Last month, the first two trials arising from the DOJ’s recent push to criminally prosecute wage-fixing and employee non-solicitation agreements both ended in acquittals on the antitrust charges. (Check here for our previous coverage of this prosecution trend.) In United States v. Jindal, the defendants were acquitted on charges of price-fixing, while in United States v. DaVita Inc., DaVita and its CEO were acquitted on charges that they engaged in no-poach agreements with competitors. Though the DOJ has publicly declared its intent to continue pursuing such prosecutions, these setbacks may affect how it approaches other alleged labor-market antitrust violations.
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Antitrust Update Blog is a source of insights, information and analysis on criminal and civil antitrust and competition-related issues. Patterson Belknap’s antitrust lawyers represent clients in antitrust litigation and counseling matters, including those related to pricing, marketing, distribution, franchising, and joint ventures and other strategic alliances. We have significant experience with government civil and criminal/cartel investigations, providing the unique perspectives of former top U.S. Department of Justice Antitrust Division lawyers from both the civil and criminal sides.
Under the Biden Administration, the FTC and DOJ have voiced a commitment to an expansive enforcement of antitrust law. The recent confirmation of Judge Ketanji Brown Jackson to assume Justice Breyer’s position on the Supreme Court raises the question of how antitrust jurisprudence might develop against that backdrop. Those questions loom particularly large given that Justice Breyer’s antitrust opinions have not reflected a predictable theoretical approach to antitrust issues facing the Court; instead, they have tended to manifest the pragmatism that guides his judicial philosophy.
Two weeks ago, the District of Colorado denied defendants’ motion to dismiss in a criminal case targeting agreements between competitors not to solicit (or “poach”) each other’s employees. United States v. DaVita Inc. et al. is part of a wave of four criminal cases regarding no-poach and wage-fixing deals brought by the Department of Justice for the first time ever over the past year. The DOJ contends that the arrangements at issue are per se unlawful under the Sherman Act, even though no appellate court has ever expressly held as such. Defendants in each case, including DaVita, moved to dismiss the charges, asserting that these types of agreements are not per se illegal and that they lacked fair notice that their conduct was a crime.
In addition to the DaVita decision, the motion to dismiss in United States v. Jindal was also recently denied by the Eastern District of Texas. Motions to dismiss in two other cases remain pending, but these first decisions illuminate how courts may treat similar prosecutions going forward.
The past decade has witnessed significant development in class action certification standards in the antitrust context, and the past year has been no exception. Questions of predominance continue to be at the forefront, although the numerosity requirement has also been put to the test. This chapter places these issues of class certification in context by tracing the standards of certification and discussing the evolution of the ‘rigorous analysis’ requirement now required by federal courts. It then spotlights notable decisions from the past year that have grappled with challenges to the sufficiency of plaintiffs’ statistical models used to demonstrate the preponderance of class-wide questions, principally on the issue of showing class-wide harm, and with the number of putative class members required to be sufficiently numerous for certification.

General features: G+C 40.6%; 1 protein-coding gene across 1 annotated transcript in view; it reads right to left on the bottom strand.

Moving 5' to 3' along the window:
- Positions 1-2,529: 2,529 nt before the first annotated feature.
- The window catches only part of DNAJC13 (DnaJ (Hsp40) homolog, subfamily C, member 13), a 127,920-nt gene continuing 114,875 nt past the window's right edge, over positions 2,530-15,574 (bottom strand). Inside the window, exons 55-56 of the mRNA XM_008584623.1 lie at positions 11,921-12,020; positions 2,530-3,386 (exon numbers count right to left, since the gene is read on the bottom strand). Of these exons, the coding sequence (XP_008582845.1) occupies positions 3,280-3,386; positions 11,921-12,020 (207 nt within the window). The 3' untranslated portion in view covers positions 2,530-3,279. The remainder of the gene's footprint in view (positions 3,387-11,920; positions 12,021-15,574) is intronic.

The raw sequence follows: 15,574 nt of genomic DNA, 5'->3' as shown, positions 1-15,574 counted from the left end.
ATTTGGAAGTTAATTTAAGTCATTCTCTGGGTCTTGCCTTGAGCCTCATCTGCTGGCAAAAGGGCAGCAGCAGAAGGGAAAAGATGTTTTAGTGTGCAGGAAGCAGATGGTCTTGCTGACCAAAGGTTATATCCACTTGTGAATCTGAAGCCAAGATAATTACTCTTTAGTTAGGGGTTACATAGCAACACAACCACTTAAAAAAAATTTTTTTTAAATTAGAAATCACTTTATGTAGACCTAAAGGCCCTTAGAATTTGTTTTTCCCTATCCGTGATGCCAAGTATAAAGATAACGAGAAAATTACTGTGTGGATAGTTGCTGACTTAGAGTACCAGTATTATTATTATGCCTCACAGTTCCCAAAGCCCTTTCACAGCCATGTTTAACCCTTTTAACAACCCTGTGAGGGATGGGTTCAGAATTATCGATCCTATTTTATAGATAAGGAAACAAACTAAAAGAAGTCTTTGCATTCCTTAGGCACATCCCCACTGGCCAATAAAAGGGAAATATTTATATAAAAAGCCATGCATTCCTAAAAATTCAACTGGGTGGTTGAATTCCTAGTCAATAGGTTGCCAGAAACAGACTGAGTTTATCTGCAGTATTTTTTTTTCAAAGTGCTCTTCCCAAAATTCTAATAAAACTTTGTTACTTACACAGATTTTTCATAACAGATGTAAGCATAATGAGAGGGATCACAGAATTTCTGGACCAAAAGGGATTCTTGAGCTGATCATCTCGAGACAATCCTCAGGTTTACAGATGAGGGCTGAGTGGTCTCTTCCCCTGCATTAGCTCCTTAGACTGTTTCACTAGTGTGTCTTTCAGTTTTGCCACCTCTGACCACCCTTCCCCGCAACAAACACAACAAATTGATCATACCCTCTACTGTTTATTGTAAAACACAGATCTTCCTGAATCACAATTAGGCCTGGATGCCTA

The Fourth Circuit ruled last month that the Charlotte-Mecklenburg Hospital Authority, which does business as Atrium Health, is immune from antitrust damages as a “special function governmental unit” under the Local Government Antitrust Act of 1984 (the “Act”). The decision in Benitez v. Charlotte-Mecklenburg Hospital Authority clarifies the scope of local government antitrust immunity and confirms that mere growth of an organization beyond local borders does not prevent it from continuing to enjoy antitrust immunity as a “local government.”
On April 13, 2021, the Court of Appeals for the Fifth Circuit issued its long-anticipated decision in Impax v. FTC, marking the first time an appellate court has weighed in on the merits of a so-called reverse payment case prosecuted by the Federal Trade Commission (“FTC”) since the Supreme Court’s Actavis decision in 2013. The case resulted in a validation of the FTC’s approach to policing reverse payment agreements. Specifically, the Court affirmed the Commission’s conclusions that (1) large, unjustified reverse payments are anticompetitive regardless of the strength of the underlying patent litigation, and (2) reverse payment settlements are more anticompetitive than procompetitive if a less-restrictive alternative exists, and that a less-restrictive alternative can be an agreement without a payment that results in an earlier generic entry.